Writing in Nucleic Acids Research, scientists at Hokkaido University in Japan and the KTH Royal Institute of Technology in Sweden recently described the development of a technique for studying a RNA structure called a G-quadruplex.
Nucleic acids that are rich in guanine are prone to assembling into the four-stranded structure and are associated with the disease amyotrophic lateral sclerosis (ALS).
Akira Kitamura, from the Faculty of Advanced Life Science at Hokkaido, explained the normal role of the structures and how they may contribute to neurodegenerative diseases such as ALS in a statement.
"Normally, these structures regulate the expression of genes. However, a mutation in chromosome 9 in humans results in the formation of G-quadruplexes that may play a role in neurodegenerative diseases including ALS," Kitamura said.
Typically, researchers study G-quadruplexes in vitro and there is limited evidence of how guanine-rich nucleic acids, namely GGGGCC repeats, form into the structures in vivo. Kitamura and his collaborators identified the cyanine dye Alexa Fluor 647 (AF647) to understand what is happening in vivo. The formation of G-quadruplexes affects the fluorescence blinking state of the dye, enabling its use in the identification of the folding states of cyanine-labeled RNA and the four-stranded structure in particular.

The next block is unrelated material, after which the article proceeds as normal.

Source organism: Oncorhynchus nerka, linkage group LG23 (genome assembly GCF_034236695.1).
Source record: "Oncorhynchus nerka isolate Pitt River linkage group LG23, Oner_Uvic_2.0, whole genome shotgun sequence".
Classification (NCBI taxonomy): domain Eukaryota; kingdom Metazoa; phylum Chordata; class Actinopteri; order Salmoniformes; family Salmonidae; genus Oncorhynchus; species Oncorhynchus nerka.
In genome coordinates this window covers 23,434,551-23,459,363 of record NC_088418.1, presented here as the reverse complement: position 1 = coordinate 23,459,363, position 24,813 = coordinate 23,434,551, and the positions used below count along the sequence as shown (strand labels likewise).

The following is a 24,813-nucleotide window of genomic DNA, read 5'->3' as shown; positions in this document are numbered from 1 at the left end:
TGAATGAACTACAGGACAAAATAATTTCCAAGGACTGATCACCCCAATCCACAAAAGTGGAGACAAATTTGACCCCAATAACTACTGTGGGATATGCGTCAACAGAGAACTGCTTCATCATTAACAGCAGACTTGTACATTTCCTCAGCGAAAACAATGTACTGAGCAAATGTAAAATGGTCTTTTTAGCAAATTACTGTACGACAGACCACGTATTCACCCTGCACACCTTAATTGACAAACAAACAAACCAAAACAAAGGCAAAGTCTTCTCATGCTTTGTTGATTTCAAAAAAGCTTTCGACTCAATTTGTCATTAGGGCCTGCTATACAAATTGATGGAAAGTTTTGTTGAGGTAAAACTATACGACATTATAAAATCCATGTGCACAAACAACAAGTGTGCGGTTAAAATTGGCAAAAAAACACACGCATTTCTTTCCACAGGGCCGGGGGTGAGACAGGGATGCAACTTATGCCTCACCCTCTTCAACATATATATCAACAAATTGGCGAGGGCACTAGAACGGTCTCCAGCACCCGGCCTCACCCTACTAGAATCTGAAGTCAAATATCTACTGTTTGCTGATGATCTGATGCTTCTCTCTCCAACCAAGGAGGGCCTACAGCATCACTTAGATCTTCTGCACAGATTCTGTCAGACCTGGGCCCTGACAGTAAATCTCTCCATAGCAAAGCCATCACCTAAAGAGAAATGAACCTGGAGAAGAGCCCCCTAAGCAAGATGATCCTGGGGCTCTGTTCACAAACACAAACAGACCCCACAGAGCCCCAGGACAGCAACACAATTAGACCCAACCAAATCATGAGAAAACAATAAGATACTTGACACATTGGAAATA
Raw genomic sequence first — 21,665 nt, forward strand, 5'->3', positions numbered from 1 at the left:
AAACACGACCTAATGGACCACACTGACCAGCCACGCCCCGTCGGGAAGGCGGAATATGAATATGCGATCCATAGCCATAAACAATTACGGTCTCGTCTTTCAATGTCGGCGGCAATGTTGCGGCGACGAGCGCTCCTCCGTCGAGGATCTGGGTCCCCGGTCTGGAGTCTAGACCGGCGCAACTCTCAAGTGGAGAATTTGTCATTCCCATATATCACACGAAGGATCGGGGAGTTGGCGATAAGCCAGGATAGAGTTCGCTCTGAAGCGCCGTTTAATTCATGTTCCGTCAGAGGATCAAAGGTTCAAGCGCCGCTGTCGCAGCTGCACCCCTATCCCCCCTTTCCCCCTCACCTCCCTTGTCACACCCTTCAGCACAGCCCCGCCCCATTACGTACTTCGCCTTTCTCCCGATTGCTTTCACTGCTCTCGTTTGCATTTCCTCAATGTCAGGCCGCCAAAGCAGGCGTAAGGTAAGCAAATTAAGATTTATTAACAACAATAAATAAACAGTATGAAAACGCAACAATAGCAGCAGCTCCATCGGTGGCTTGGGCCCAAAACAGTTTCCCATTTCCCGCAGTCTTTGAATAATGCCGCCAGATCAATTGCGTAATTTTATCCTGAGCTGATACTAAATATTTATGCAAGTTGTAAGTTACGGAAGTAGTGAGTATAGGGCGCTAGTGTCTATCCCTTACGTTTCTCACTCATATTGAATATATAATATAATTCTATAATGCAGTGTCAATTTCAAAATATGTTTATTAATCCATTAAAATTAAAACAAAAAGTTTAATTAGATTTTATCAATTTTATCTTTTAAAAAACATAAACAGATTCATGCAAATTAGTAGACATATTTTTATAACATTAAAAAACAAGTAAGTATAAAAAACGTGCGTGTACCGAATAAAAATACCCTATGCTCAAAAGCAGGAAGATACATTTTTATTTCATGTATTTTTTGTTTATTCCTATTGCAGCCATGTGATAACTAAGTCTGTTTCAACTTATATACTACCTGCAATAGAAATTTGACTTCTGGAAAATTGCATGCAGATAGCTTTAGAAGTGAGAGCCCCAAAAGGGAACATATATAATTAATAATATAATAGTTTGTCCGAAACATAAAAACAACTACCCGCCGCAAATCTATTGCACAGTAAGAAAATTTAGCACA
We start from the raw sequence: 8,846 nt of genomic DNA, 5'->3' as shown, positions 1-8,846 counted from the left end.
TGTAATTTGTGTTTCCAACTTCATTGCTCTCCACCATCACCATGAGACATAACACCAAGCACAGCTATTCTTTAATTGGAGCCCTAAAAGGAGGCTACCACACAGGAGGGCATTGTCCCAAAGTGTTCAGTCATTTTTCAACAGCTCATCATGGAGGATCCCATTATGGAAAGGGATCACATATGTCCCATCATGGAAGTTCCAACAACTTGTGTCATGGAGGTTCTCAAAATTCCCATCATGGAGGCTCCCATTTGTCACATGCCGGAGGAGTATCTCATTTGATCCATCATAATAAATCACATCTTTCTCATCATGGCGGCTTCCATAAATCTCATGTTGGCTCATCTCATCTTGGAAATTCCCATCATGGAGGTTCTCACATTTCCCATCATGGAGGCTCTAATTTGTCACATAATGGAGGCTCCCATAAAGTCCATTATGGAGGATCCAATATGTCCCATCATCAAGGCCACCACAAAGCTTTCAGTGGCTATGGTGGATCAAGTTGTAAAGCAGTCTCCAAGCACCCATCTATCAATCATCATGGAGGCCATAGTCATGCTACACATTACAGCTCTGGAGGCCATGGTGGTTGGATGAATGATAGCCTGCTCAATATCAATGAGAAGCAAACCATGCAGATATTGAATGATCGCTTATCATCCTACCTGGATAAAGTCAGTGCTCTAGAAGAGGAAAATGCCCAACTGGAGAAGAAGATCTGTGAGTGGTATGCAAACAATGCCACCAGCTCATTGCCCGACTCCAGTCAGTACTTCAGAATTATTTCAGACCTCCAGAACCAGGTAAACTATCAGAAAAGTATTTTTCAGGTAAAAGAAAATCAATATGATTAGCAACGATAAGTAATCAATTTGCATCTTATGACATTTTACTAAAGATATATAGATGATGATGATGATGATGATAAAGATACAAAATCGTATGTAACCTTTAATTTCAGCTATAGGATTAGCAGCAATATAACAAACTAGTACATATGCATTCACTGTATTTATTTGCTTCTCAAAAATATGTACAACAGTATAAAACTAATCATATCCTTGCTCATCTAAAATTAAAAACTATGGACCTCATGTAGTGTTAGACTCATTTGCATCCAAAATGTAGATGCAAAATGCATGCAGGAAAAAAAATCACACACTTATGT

Time-resolved changes in the intensity of fluorescence appear as blinking. After labeling RNA with AF647, the scientists analyzed the nucleic acid with the transient state (TRAST) microscopy technique. The approach enabled the collaborators to detect the fluorescence blinking in real time in live cells.
"In TRAST, we expose cells to a specific pattern of changing light intensities and measure the average intensity of fluorescence emitted from the RNA-bound dye in the cells across specific time intervals. By measuring changes in blinking properties, we can distinguish the structures of RNA within the cell," Kitamura said.
The scientists calibrated the experiment to reveal the fluorescence blinking that indicated the presence of G-quadruplexes and, building on that advance, located the four-stranded RNA structures within living cells using TRAST. Having created the technique, the researchers could use it to shed light on changes in cells that drive the formation of ALS.
The technique is also applicable to other diseases. Researchers have linked G-quadruplexes to diseases such as Alzheimer's; the technique could be used to study the folding and misfolding of any protein in cells.